Most Viewed Stories
Linda Elementary percussion program has rhythm
Djembe. Bugarabu. Doundoun.
Those funny-sounding words are music to the ears of sixth-graders at Linda Elementary School, where every week they gather in teacher Timothy Dant's Afro-Cuban drum class to palm and pound on musical instruments from foreign countries.
As they practice rhythm and beats to pop tunes and the occasional Afro-Cuban song, sound resonates from the portable building at the furthest edge of campus.
"I'm learning part of my heritage," said Marlyne Vargas, 12, noting that she's Native American. "It's fun to play and just to be free."
Sitting in a literal drum circle, the students smack hands and fingers on conga drums, bongos and even plastic buckets. Many of the instruments are from Ghana, but Dant has also teaches with maracas; a drum made from an olive-curing barrel; and the "Mother Drum," which was common in Native American pow-wows.
"Different types of drums make different kinds of sounds," explained Brittney Clark, 12.
"I like hearing the sound and putting the beat into it," added classmate Chase Boyce, 10.
Dant started teaching Afro-Cuban drumming a few years ago at North Marysville Continuation High School, but due to time constraints, it never took off. Then last year, Linda Elementary Principal Judy Hart asked why not start a drum class.
Dant applied for a mini-grant through Marysville Joint Unified School District and was awarded $1,000 to purchase materials. He now teaches sixth-graders two days a week and also offers classes to students in the after-school recreation and study program.
"They are using their ears, they are using both hands," he said. "It's sort of an active form of meditation. They really work on being able to focus their mind."
Tall drums resting between their knees, the students mimic Dant as he shows them what beats to play. Then he turns on the stereo, and as "Call Me Maybe" and "Want You Back" pulse from the speakers, the students add to the acoustics.
"It's fun, and I feel like dancing. I do it like this," said Karina Ramirez, 7, moving her hands quickly. "And then I do it slow."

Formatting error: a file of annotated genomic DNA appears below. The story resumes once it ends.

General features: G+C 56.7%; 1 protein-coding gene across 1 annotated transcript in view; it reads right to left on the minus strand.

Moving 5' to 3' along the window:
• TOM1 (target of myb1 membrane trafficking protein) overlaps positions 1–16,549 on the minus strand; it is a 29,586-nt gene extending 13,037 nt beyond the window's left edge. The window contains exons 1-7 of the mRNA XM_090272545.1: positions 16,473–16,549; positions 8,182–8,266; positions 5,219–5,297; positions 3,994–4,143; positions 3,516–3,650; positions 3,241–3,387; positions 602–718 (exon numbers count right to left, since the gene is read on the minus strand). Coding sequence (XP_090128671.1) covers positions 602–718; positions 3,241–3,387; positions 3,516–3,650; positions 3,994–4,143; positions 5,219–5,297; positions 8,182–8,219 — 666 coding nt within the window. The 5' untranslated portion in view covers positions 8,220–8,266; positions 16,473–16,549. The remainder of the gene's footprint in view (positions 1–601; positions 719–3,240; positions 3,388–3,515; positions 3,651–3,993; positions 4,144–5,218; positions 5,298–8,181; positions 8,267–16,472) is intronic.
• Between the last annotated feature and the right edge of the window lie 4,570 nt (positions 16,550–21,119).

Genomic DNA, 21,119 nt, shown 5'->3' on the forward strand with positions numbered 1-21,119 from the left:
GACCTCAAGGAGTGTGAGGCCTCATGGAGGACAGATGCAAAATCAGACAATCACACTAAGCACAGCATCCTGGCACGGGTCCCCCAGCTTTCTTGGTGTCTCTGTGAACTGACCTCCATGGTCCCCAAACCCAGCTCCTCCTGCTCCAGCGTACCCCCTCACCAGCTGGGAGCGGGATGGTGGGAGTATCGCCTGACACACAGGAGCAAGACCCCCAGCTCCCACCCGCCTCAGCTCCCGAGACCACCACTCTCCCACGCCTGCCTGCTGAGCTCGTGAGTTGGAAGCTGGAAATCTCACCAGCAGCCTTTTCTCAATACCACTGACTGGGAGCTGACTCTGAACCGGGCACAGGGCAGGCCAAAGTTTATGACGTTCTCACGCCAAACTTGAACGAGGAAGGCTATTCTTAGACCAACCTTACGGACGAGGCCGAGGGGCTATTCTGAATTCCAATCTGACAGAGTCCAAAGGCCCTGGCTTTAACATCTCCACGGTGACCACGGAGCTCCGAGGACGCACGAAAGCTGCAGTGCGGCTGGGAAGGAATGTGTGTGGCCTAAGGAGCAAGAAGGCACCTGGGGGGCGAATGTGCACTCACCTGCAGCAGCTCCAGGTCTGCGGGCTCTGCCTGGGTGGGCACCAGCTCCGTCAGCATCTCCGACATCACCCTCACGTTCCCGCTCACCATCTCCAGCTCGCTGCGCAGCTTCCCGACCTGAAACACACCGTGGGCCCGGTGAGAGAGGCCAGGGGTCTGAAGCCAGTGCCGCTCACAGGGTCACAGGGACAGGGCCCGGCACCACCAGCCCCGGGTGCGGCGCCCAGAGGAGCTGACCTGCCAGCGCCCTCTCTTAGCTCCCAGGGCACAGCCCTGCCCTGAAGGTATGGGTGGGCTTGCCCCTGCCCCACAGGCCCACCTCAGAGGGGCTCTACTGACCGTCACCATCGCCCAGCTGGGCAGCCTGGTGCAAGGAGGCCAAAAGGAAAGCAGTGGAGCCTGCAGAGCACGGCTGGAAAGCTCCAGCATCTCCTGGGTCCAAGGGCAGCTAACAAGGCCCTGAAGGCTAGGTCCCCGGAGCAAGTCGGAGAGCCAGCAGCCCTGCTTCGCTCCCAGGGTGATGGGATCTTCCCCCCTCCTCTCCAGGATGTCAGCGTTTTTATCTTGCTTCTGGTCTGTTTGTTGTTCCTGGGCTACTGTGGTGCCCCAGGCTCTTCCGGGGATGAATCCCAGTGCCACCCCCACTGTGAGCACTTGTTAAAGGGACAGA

Her classmate Eder Esquiver Hernandez, 7, said he loves the "mama drum."
"It feels fast," he said.
As song tempos change, students slip seamlessly from one pattern of drumming to another, and a few students sing along.
"That song is too annoying," shouted one student. "No, it's too hard," cried another, as classmates begged to play along to One Direction, Nicki Minaj and Justin Bieber. At the end of the lesson, they plead with Dant for "One more song!"
His goal is for students to drum as a drum circle, creating their own music. In the meantime, he'll continue to use the popular hit music songs that carry their interest — as long as he can find clean versions OK for school.
"They get to have fun," he said. "It's an easy thing they can do right away. They don't have to learn notes. It's, 'Here. This is the beat, just try it.'"
His students are slated to perform Nov. 8 at family dinner night at the school. Eventually, Dant said he would like take the class on tour to other schools. If teachers are interested in seeing his students perform for an assembly, he can be reached at Linda Elementary.
Drum classes are not only great exposure to musical education, Dant said, but they can help students with emotional trauma feel like part of a group. The rhythm is linked to success through Drums Not Drugs, and as therapy for patients with Alzheimer's and dementia patients.
"And it's healing your soul at the same time," Dant said. "There are all these things going on, and they (students) don't even know it."